Surfers' paradise: Best March conditions in 15 years


TO THE joy of surfers an extreme weather system nicknamed the “Viking storm” has generated some of the largest springtime rollers off the northwest coast in recent years, with Devon surfer Andrew Cotton catching a 50ft (15.24m) wave off Mullaghmore, Co Sligo.

British surfer Tom Butler also recorded the biggest wave “barrel” of the day on Thursday, when a group of up to 16 took to the water for what professional Richie Fitzgerald has described as some “very calculated madness”.

The surfers, from Ireland, Britain, France, Hawaii, Brazil, South Africa and Australia, were accompanied by two rescue boats and were watched by hundreds of people on the Mullaghmore headland.

Edward Temperley, editor of surfers’ forecasting website, estimated that they were the best conditions for 15 years in this area during the month of March.

The storm had originated off Greenland, and it was these winds which had first brought the Vikings to Ireland, he noted. Cotton (32), who is a semi-professional surfer, plumber and lifeguard, said he had been waiting three months for the conditions and had almost gone home last Monday.

“Something made me stay an extra four days, and I suppose I was very lucky, with lots of credit due to my tow-in partner Al Mennie,” he told The Irish Times.

Cotton described how he and Mennie camped out on Mullaghmore on Wednesday night as they felt the southwesterly winds would be at their best early on Thursday.

“My housemate in Bundoran, Tom Butler, whipped into the first wave, but Al and I just waited a bit,” he said. “When it came, we just knew this one was different – probably a rogue,” he said.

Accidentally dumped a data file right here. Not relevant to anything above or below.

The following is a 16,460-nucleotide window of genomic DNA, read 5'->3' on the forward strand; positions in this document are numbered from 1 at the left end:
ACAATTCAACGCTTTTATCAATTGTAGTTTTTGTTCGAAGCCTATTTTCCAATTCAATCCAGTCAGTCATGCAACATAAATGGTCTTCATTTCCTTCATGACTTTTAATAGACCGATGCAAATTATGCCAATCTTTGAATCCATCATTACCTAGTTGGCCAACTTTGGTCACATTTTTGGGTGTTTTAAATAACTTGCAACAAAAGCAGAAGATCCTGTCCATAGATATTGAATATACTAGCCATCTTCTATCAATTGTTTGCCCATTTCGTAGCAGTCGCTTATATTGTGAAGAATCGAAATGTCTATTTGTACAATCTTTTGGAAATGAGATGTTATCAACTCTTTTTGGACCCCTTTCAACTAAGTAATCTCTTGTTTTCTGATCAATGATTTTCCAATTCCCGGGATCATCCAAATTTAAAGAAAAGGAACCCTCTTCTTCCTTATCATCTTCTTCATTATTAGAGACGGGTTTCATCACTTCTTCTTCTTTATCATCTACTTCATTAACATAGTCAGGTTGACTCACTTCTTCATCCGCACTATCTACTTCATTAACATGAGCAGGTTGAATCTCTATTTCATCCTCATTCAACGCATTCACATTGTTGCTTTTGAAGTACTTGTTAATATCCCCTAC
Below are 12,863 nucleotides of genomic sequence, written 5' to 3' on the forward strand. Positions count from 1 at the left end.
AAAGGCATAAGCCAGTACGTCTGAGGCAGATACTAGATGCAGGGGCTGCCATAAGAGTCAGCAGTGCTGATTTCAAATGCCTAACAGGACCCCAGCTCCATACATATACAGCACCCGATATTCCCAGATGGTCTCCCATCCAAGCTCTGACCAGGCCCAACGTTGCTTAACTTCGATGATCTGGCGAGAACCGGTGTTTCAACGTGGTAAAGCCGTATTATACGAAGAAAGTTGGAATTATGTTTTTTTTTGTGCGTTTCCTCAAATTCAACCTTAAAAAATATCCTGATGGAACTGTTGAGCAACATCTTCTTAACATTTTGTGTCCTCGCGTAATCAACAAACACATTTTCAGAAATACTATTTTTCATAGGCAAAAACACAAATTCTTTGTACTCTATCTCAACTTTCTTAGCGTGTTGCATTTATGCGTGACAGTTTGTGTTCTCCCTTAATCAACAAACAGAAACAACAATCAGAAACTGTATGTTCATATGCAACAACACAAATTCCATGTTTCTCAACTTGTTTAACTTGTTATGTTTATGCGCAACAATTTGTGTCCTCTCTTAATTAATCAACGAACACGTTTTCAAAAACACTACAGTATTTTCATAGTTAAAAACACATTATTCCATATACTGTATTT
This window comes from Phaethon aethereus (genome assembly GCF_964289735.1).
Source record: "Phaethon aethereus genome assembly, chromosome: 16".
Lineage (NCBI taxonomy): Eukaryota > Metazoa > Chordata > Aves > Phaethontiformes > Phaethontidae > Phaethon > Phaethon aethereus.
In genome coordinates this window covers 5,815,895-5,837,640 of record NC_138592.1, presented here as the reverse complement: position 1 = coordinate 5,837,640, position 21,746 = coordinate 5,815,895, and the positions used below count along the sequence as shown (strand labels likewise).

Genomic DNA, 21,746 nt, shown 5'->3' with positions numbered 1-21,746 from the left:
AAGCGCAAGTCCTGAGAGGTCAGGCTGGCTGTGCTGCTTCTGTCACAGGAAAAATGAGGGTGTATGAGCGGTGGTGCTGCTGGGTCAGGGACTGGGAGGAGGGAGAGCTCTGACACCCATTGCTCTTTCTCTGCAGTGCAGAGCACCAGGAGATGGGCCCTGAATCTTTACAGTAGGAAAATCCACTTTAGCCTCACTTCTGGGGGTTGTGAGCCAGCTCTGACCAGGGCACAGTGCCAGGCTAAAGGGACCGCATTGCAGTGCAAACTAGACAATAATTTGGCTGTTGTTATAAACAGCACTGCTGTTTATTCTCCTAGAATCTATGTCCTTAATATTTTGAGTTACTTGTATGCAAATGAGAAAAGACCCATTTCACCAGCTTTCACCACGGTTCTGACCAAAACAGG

Northern Irish surfer Mennie was driving the jetski that towed Cotton into the wave, which was estimated at 50ft (15.24m) on its face. “It didn’t feel that big at the time, and I fell at the end and got a ‘beating’, where I was sucked under twice for a few seconds,” Cotton said. “When I looked at the images of it afterwards, I actually felt quite sick!”

Donegal surfer Richie Fitzgerald, based in Bundoran, said that a particularly low tide on Thursday contributed to a “huge, unruly and very dangerous” swell, but emphasised that surfers had eight safety crew led by Daniel McGarrigle on hand.

He described some “incredible rides, some horrendous wipeouts, broken rips, some bruised muscles, lost boards, broken boards, shifting wind, massive boils, cross waves, super shallow sections”, during an exhilarating session on the water.

“Mullaghmore is like having the Aviva Stadium and Croke Park on your doorstep,” he said, adding that he had six surfers from Reunion Island in his Bundoran shop last week.

Ben Freeston, head forecaster with– which has almost two million monthly users – explained that the unique topography around Cape Farewell in the southern tip of Greenland contributed to a phenomenon known as the “Greenland jet tip”, driving “regular hurricane force winds”.

“In this case, an area of exceptionally high wind stretched for almost 1,000 miles west into the Atlantic, funnelling increasingly large swell directly at western Scotland,”Freeston said.

“Ireland’s good fortune was to lie a little to the south of the carnage, picking up still exceptionally large waves, but with slightly lighter local winds much better for surfing giant waves. This sort of event isn’t unprecedented, but might only occur a handful of times a decade on this scale. And not for 15 years in March,” he said.

Cotton’s record 15.24m wave is a little less than five metres short of the largest wave on record in Irish waters, which occurred last December.